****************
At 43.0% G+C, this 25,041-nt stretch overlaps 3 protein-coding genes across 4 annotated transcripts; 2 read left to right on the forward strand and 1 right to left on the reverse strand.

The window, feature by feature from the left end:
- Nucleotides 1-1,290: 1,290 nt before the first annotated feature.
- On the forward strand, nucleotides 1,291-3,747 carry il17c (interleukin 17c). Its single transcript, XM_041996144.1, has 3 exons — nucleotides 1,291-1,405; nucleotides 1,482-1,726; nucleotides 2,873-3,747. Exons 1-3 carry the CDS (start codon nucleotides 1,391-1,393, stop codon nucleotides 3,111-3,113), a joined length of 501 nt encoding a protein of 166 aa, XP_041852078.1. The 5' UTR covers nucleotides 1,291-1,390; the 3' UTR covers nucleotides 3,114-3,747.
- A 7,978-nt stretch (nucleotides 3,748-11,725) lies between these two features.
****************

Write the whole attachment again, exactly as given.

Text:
At 43.0% G+C, this 25,041-nt stretch overlaps 3 protein-coding genes across 4 annotated transcripts; 2 read left to right on the forward strand and 1 right to left on the reverse strand.

The window, feature by feature from the left end:
- Nucleotides 1-1,290: 1,290 nt before the first annotated feature.
- On the forward strand, nucleotides 1,291-3,747 carry il17c (interleukin 17c). Its single transcript, XM_041996144.1, has 3 exons — nucleotides 1,291-1,405; nucleotides 1,482-1,726; nucleotides 2,873-3,747. Exons 1-3 carry the CDS (start codon nucleotides 1,391-1,393, stop codon nucleotides 3,111-3,113), a joined length of 501 nt encoding a protein of 166 aa, XP_041852078.1. The 5' UTR covers nucleotides 1,291-1,390; the 3' UTR covers nucleotides 3,114-3,747.
- A 7,978-nt stretch (nucleotides 3,748-11,725) lies between these two features.